A hardware crash can be caused by either a hardware error or software passing an invalid address to the hardware. A dump-and-then-analyze paradigm generally demands that all possible data is dumped because the information useful for a particular problem analysis is typically unforeseen and unforeseeable. Therefore, a hardware crash typically demands both a hardware crash dump file and a system memory dump file for suitable analysis, resulting in a long time-to-recover because system memory dumps are large and take a long time to perform. Field data from users with large IT installations indicate that a high percentage of hardware crashes do not result from data addressing related failures. Accordingly, for many or most hardware crashes, a system memory dump is a waste of time.
An embodiment of a computer-executable method for analyzing a condition of a computer system comprises executing an operating system on a processor according to an operating system image resident in a memory, and executing an analysis engine independently of the operating system on the processor in co-existence with the operating system. The analysis engine is enabled complete access to information relating to the processor and the operating system. The operating system is prevented access to the analysis engine.
Embodiments of the invention relating to both structure and method of operation may best be understood by referring to the following description and accompanying drawings:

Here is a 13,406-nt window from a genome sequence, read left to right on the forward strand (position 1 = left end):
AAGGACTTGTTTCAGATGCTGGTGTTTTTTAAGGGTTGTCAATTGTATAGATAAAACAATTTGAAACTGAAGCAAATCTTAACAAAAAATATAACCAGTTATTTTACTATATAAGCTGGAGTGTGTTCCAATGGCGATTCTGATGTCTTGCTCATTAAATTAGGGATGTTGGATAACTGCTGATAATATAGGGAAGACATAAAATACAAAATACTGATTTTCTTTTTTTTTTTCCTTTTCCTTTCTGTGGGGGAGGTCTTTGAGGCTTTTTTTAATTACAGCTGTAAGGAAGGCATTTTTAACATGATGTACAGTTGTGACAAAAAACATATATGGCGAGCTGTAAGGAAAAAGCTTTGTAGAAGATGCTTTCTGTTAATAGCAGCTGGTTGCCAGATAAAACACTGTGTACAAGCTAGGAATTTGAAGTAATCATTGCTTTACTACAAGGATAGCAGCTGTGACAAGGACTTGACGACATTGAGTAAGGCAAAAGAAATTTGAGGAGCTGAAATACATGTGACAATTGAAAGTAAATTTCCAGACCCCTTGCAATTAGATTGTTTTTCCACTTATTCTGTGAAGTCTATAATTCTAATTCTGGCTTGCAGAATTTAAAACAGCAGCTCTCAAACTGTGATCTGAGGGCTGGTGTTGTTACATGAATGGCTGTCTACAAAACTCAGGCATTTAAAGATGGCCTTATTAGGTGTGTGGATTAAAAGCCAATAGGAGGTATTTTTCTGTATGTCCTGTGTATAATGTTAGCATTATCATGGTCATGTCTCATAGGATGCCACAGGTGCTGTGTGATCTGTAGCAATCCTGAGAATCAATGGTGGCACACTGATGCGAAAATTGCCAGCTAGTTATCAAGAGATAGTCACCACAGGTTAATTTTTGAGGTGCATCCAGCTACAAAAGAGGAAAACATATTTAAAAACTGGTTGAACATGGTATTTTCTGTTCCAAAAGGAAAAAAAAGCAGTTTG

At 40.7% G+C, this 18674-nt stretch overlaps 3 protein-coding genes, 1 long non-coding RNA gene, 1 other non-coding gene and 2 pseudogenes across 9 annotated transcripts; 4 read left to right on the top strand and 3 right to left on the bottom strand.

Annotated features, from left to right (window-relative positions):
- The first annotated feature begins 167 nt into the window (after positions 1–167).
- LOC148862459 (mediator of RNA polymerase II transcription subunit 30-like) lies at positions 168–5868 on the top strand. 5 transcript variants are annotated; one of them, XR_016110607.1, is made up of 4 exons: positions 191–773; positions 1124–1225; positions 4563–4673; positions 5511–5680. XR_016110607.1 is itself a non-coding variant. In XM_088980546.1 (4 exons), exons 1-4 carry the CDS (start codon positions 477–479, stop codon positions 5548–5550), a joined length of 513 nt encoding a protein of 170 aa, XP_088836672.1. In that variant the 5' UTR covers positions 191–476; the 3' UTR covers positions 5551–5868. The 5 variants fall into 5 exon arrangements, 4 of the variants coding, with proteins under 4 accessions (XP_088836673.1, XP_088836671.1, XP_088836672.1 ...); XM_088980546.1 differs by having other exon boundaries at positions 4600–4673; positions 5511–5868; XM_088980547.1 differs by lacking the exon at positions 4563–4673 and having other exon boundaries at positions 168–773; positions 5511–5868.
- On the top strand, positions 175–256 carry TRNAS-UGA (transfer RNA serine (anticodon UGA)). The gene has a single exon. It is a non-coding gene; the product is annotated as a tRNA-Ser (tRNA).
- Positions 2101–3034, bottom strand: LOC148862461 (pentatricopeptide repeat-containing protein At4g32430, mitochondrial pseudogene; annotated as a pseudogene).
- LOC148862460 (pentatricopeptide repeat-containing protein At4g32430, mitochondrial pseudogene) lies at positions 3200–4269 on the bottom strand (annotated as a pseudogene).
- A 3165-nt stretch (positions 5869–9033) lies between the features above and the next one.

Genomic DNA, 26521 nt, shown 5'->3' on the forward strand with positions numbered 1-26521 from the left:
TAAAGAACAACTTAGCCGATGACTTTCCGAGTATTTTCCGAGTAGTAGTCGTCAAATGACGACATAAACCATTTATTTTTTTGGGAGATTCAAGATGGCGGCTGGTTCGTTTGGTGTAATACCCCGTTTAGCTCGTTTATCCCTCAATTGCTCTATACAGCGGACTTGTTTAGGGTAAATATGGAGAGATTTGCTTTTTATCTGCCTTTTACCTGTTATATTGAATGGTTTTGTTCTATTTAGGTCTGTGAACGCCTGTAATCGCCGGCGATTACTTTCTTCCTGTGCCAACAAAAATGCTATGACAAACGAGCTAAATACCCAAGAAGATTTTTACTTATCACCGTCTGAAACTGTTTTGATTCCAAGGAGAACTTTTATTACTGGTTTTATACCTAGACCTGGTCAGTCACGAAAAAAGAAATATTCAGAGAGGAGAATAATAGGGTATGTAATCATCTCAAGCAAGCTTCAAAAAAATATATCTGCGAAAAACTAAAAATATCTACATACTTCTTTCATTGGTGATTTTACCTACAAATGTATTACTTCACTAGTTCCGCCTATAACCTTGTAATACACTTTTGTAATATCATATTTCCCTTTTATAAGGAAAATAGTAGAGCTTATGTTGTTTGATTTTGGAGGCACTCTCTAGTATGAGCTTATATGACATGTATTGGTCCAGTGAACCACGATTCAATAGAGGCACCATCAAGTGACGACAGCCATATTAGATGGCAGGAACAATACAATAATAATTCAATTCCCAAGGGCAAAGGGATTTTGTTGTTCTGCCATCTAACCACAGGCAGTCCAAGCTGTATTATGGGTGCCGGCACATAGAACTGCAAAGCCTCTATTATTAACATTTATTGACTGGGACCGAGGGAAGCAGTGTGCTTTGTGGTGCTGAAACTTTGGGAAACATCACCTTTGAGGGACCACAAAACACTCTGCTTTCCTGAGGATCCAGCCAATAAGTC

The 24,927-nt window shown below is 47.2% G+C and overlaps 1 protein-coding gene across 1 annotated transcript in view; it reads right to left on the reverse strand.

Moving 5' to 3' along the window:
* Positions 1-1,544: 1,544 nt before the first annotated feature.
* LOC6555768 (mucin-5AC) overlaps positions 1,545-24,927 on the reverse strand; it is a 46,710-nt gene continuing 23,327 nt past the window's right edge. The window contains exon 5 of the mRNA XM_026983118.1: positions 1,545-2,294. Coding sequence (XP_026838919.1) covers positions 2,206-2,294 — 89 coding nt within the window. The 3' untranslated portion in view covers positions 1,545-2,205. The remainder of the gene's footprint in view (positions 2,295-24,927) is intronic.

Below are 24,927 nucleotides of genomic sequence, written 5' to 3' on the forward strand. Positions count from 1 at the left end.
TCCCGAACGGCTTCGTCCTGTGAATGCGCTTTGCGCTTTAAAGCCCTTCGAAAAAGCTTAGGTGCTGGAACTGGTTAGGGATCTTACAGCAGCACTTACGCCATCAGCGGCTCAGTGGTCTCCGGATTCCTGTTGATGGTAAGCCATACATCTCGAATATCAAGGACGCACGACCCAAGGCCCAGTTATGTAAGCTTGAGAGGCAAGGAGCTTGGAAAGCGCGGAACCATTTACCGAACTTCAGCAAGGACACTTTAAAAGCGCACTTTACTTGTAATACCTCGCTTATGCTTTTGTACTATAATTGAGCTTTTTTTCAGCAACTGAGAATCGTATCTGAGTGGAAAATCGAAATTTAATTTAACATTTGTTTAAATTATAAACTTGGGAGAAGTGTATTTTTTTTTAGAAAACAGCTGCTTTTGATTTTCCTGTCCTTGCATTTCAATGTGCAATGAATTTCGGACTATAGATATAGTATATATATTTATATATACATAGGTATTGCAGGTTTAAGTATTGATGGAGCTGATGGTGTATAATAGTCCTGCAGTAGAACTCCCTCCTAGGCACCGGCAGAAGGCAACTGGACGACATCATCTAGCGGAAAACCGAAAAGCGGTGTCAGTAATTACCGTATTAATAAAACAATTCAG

An Independent Diagnostic Engine for Analysis (IDEAL) enables an independent and uncompromised diagnostic engine for problem analysis. The diagnostic analysis engine defines a framework and an architecture for performing problem diagnosis from outside of a crashed environment. The analysis engine runs from outside of the crashed environment, but has full access to the crashed environment for analysis. The analysis engine is configured to have access to complete information relating to computer system hardware and the operating system. An initialization procedure grants the analysis engine full access to the hardware and the operating system environment, creating co-existing operating entities in the form of the analysis engine and a production operating system environment that run on the same hardware. The analysis engine can be continually enabled or activated and ready to intervene when an intervention condition arises so that the analysis engine has the ability to perform instantaneous and independent analysis of the crashed environment.